Chinese Foreign Ministry Spokesperson's Remarks

2020-05-25 07:00

NHK: US White House National Security Advisor Robert O'Brien said to the press that the US government will likely impose sanctions on China if Beijing implements national security law related to Hong Kong. Do you have any comment?

Zhao Lijian: China is firmly opposed to the noises made by certain US politicians on the Hong Kong-related agenda of China's National People's Congress and has lodged solemn representations with the US side. Recently, the NPC, the Hong Kong and Macao Affairs Office of the State Council, the Liaison Office of the Central People's Government in the Hong Kong Special Administrative Region and the Hong Kong SAR government have all made explanations or responses. Yesterday, State Councilor Wang Yi also made a response when meeting the press during the Two Sessions. China's attitude and position have been made very clear. I wish to stress three points here:

First, no state will allow any activities that endanger its national security on its own territory. The Central Government is responsible for upholding national security in China, as is the case in any other country. The US itself has enacted dozens of laws on national security in an effort to build an impregnable fortress of its own national security. However, it has interfered in China's national security legislation and even attempted to drill a hole in China's national security network. Such double standards fully exposed the sinister intentions of some people in the US.

Second, the NPC decision targets a very small number of people who are splitting the country, subverting state power, organizing and carrying out terrorist activities, and foreign and external forces that are interfering in the affairs of the HKSAR. It will protect the law-abiding Hong Kong citizens, who are the overwhelming majority, guarantee the legitimate rights and interests of Hong Kong residents and foreign institutions and personnel in Hong Kong. It has no impact on Hong Kong's high degree of autonomy and the rights and freedoms of Hong Kong residents, and will improve Hong Kong's legal system and bring more stability, stronger rule of law and a better business environment to Hong Kong. It will be more conducive to Hong Kong's long-term stability and tranquility, which is most representative of the public opinion of the society in Hong Kong.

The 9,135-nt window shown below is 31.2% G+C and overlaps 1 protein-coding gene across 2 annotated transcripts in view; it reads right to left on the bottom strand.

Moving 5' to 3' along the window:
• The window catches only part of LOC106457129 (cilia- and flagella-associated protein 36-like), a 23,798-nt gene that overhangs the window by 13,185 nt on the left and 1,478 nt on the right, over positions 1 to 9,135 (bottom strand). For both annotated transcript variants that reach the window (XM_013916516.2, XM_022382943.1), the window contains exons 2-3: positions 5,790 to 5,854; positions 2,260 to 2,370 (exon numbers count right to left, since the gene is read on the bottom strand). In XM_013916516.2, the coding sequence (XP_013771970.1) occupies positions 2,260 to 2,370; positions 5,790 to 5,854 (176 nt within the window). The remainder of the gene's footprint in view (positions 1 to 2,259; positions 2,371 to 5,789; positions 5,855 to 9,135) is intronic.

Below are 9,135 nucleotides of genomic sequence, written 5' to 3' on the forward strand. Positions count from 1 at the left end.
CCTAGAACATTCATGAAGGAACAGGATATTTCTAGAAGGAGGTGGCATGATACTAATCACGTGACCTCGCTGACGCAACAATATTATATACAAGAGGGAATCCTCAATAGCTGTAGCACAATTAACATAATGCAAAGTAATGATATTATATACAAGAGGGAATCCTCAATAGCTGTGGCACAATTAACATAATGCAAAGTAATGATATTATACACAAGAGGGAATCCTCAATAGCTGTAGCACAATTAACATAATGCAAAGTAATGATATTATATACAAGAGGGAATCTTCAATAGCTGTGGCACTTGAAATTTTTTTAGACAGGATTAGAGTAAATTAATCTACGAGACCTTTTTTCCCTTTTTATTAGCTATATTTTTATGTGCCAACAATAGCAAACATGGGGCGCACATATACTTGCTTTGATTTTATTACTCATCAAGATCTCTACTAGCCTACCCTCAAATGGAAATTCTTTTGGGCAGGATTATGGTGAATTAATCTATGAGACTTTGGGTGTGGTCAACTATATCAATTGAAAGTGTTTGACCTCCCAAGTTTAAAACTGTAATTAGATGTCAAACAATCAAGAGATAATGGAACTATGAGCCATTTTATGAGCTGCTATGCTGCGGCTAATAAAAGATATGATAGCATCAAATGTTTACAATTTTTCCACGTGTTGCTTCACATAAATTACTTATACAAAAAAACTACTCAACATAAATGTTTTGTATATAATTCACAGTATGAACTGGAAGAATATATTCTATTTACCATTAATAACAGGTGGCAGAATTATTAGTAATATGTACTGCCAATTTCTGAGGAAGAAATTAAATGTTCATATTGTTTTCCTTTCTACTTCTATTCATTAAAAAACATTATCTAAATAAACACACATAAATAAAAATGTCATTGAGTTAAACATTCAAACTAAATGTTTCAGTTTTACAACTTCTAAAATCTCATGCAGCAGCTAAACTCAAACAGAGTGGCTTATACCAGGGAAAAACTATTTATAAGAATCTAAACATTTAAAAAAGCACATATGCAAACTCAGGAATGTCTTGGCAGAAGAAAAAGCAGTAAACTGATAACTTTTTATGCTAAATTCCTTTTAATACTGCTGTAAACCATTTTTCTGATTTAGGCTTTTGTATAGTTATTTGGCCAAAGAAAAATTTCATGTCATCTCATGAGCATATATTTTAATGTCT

Third, the legal basis for the Chinese government's administration of Hong Kong is China's Constitution and the Basic Law, not the Sino-British Joint Declaration. Then again, what on earth does the declaration have to do with the US? With Hong Kong's return to China in 1997, the UK's rights and obligations stipulated in the Sino-British Joint Declaration were all completed. The US side has no legal basis or right to invoke the Joint Statement to make irresponsible remarks on Hong Kong affairs.

To sum up, I want to stress that Hong Kong is China's Hong Kong and the Hong Kong affairs are purely China's internal affairs. What legislation the HKSAR introduces and how and when it enacts the legislation is entirely within the scope of China's sovereignty. The US has no right to criticize or interfere. If the US is bent on harming China's interests, China will have to take all necessary measures to fight back.